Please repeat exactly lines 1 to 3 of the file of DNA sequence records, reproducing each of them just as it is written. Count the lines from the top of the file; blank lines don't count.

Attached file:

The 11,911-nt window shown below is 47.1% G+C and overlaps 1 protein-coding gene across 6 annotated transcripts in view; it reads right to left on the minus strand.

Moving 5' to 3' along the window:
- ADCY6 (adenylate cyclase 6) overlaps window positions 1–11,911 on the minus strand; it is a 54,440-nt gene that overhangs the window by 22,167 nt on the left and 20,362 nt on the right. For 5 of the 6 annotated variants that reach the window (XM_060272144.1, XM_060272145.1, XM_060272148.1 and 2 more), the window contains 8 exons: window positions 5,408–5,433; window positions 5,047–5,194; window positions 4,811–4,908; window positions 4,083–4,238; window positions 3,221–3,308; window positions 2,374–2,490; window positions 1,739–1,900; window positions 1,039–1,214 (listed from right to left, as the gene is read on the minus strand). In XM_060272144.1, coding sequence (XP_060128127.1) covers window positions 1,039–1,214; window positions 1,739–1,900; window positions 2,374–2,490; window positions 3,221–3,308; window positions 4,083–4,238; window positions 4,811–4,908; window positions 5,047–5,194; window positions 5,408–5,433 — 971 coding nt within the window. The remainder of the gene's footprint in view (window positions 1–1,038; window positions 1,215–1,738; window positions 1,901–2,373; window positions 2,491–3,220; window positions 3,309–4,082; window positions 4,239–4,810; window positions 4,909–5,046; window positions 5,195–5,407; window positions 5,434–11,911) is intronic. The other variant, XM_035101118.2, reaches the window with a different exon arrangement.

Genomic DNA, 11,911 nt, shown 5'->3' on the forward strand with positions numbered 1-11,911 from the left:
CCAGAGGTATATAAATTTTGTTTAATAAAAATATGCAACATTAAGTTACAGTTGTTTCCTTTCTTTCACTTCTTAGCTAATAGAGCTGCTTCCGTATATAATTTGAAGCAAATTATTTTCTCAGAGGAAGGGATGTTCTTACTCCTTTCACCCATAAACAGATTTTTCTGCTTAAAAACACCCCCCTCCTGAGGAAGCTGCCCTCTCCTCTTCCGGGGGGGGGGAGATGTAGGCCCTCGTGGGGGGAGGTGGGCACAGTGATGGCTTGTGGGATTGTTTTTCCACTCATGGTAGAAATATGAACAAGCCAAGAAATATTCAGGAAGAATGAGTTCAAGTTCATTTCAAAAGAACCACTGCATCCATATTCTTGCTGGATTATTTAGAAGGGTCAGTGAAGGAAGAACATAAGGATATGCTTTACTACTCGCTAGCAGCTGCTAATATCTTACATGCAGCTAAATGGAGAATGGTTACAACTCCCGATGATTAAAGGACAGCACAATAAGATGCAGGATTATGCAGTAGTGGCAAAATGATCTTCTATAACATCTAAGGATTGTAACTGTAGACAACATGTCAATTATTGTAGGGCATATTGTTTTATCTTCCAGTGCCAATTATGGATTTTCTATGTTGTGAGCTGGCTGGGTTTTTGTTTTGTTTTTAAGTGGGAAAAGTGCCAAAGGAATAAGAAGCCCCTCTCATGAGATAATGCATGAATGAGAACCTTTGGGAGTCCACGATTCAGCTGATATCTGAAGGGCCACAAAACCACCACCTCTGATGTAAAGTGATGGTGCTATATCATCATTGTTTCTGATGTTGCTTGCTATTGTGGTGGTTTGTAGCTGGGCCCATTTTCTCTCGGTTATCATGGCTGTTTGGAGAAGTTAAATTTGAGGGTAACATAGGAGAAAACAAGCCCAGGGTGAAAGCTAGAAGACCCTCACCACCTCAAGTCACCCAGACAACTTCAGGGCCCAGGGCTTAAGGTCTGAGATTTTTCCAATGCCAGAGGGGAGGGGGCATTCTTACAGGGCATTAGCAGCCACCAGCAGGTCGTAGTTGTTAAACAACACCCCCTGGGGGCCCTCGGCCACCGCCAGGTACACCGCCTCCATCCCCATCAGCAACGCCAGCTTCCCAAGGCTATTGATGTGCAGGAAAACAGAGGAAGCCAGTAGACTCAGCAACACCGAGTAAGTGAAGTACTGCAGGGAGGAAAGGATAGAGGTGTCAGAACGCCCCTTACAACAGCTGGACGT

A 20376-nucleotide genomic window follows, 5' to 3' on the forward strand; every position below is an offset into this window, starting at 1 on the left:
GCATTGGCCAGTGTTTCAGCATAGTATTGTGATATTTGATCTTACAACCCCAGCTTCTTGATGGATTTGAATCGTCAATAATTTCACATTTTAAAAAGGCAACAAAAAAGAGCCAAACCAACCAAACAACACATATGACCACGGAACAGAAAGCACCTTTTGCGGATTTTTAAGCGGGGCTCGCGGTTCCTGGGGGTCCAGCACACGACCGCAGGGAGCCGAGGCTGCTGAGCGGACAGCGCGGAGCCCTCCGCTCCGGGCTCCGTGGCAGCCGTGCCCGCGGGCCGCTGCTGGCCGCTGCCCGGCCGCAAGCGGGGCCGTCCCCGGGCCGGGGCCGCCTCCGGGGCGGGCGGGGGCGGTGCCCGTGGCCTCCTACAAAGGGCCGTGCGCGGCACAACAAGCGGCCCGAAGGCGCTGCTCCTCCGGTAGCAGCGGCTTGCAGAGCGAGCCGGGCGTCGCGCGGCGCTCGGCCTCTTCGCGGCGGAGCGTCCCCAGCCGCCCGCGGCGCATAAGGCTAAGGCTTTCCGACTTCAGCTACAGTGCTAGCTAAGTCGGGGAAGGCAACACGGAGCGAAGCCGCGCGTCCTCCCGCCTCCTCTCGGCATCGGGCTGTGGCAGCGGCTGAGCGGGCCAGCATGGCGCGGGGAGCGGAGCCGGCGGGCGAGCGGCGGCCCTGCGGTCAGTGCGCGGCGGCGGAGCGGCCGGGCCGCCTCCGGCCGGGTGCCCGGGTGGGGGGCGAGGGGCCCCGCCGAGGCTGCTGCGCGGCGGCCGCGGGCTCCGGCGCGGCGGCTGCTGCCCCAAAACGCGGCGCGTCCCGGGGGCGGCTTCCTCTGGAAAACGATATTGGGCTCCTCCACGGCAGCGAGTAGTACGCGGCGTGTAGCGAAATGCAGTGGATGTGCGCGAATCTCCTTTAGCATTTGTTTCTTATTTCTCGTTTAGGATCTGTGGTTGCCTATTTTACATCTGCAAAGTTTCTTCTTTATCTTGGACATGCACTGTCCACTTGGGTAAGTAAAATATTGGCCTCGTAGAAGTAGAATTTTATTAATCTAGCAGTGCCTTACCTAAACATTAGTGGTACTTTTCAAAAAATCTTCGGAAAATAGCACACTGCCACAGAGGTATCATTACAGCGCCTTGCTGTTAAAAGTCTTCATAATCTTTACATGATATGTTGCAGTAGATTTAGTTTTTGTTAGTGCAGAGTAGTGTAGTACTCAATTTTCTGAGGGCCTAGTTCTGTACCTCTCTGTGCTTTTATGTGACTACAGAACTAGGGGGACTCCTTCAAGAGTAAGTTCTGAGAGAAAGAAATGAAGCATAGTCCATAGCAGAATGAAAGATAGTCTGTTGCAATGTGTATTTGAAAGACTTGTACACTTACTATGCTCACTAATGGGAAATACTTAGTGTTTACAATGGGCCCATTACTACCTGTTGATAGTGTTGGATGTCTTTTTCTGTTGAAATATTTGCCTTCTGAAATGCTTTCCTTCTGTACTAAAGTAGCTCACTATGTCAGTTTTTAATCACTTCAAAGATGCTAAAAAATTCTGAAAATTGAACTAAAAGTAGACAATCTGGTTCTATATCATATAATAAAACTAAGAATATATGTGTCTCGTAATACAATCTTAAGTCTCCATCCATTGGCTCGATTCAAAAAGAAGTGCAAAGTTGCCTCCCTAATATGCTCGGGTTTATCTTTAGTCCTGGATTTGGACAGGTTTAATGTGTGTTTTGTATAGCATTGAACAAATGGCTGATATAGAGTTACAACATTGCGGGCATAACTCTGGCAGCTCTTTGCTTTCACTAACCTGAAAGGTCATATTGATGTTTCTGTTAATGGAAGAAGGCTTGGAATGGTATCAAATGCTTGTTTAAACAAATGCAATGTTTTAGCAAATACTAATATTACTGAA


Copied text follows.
The 11,911-nt window shown below is 47.1% G+C and overlaps 1 protein-coding gene across 6 annotated transcripts in view; it reads right to left on the minus strand.

Moving 5' to 3' along the window:
- ADCY6 (adenylate cyclase 6) overlaps window positions 1–11,911 on the minus strand; it is a 54,440-nt gene that overhangs the window by 22,167 nt on the left and 20,362 nt on the right. For 5 of the 6 annotated variants that reach the window (XM_060272144.1, XM_060272145.1, XM_060272148.1 and 2 more), the window contains 8 exons: window positions 5,408–5,433; window positions 5,047–5,194; window positions 4,811–4,908; window positions 4,083–4,238; window positions 3,221–3,308; window positions 2,374–2,490; window positions 1,739–1,900; window positions 1,039–1,214 (listed from right to left, as the gene is read on the minus strand). In XM_060272144.1, coding sequence (XP_060128127.1) covers window positions 1,039–1,214; window positions 1,739–1,900; window positions 2,374–2,490; window positions 3,221–3,308; window positions 4,083–4,238; window positions 4,811–4,908; window positions 5,047–5,194; window positions 5,408–5,433 — 971 coding nt within the window. The remainder of the gene's footprint in view (window positions 1–1,038; window positions 1,215–1,738; window positions 1,901–2,373; window positions 2,491–3,220; window positions 3,309–4,082; window positions 4,239–4,810; window positions 4,909–5,046; window positions 5,195–5,407; window positions 5,434–11,911) is intronic. The other variant, XM_035101118.2, reaches the window with a different exon arrangement.